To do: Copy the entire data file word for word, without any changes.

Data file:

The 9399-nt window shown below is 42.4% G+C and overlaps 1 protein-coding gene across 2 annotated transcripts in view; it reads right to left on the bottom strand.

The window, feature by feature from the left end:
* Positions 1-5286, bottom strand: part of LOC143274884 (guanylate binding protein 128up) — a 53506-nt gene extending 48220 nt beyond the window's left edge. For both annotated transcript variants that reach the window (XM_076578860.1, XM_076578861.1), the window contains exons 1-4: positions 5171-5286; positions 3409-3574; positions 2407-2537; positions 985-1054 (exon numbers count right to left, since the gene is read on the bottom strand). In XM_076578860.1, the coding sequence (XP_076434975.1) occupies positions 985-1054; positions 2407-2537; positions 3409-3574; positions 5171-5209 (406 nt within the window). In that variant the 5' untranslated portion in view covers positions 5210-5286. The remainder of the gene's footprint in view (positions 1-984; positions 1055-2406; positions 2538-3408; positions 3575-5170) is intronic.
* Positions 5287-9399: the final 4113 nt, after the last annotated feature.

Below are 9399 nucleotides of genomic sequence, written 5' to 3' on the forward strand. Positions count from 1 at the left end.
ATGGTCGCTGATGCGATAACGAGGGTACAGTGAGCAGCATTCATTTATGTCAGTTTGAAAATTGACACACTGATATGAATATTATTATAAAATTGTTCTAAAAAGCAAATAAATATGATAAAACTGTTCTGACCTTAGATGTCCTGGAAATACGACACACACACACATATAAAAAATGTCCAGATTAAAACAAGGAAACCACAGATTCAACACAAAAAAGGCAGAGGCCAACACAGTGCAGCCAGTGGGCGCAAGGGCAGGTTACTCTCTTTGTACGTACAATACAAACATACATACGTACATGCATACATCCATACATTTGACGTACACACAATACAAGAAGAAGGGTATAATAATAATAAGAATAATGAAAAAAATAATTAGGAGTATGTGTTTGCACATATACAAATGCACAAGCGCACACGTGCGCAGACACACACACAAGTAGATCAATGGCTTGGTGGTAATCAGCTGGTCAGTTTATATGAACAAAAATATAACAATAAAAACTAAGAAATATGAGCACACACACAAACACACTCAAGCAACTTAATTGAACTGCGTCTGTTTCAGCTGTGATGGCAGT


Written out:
The 9399-nt window shown below is 42.4% G+C and overlaps 1 protein-coding gene across 2 annotated transcripts in view; it reads right to left on the bottom strand.

The window, feature by feature from the left end:
* Positions 1-5286, bottom strand: part of LOC143274884 (guanylate binding protein 128up) — a 53506-nt gene extending 48220 nt beyond the window's left edge. For both annotated transcript variants that reach the window (XM_076578860.1, XM_076578861.1), the window contains exons 1-4: positions 5171-5286; positions 3409-3574; positions 2407-2537; positions 985-1054 (exon numbers count right to left, since the gene is read on the bottom strand). In XM_076578860.1, the coding sequence (XP_076434975.1) occupies positions 985-1054; positions 2407-2537; positions 3409-3574; positions 5171-5209 (406 nt within the window). In that variant the 5' untranslated portion in view covers positions 5210-5286. The remainder of the gene's footprint in view (positions 1-984; positions 1055-2406; positions 2538-3408; positions 3575-5170) is intronic.
* Positions 5287-9399: the final 4113 nt, after the last annotated feature.

Below are 9399 nucleotides of genomic sequence, written 5' to 3' on the forward strand. Positions count from 1 at the left end.
ATGGTCGCTGATGCGATAACGAGGGTACAGTGAGCAGCATTCATTTATGTCAGTTTGAAAATTGACACACTGATATGAATATTATTATAAAATTGTTCTAAAAAGCAAATAAATATGATAAAACTGTTCTGACCTTAGATGTCCTGGAAATACGACACACACACACATATAAAAAATGTCCAGATTAAAACAAGGAAACCACAGATTCAACACAAAAAAGGCAGAGGCCAACACAGTGCAGCCAGTGGGCGCAAGGGCAGGTTACTCTCTTTGTACGTACAATACAAACATACATACGTACATGCATACATCCATACATTTGACGTACACACAATACAAGAAGAAGGGTATAATAATAATAAGAATAATGAAAAAAATAATTAGGAGTATGTGTTTGCACATATACAAATGCACAAGCGCACACGTGCGCAGACACACACACAAGTAGATCAATGGCTTGGTGGTAATCAGCTGGTCAGTTTATATGAACAAAAATATAACAATAAAAACTAAGAAATATGAGCACACACACAAACACACTCAAGCAACTTAATTGAACTGCGTCTGTTTCAGCTGTGATGGCAGT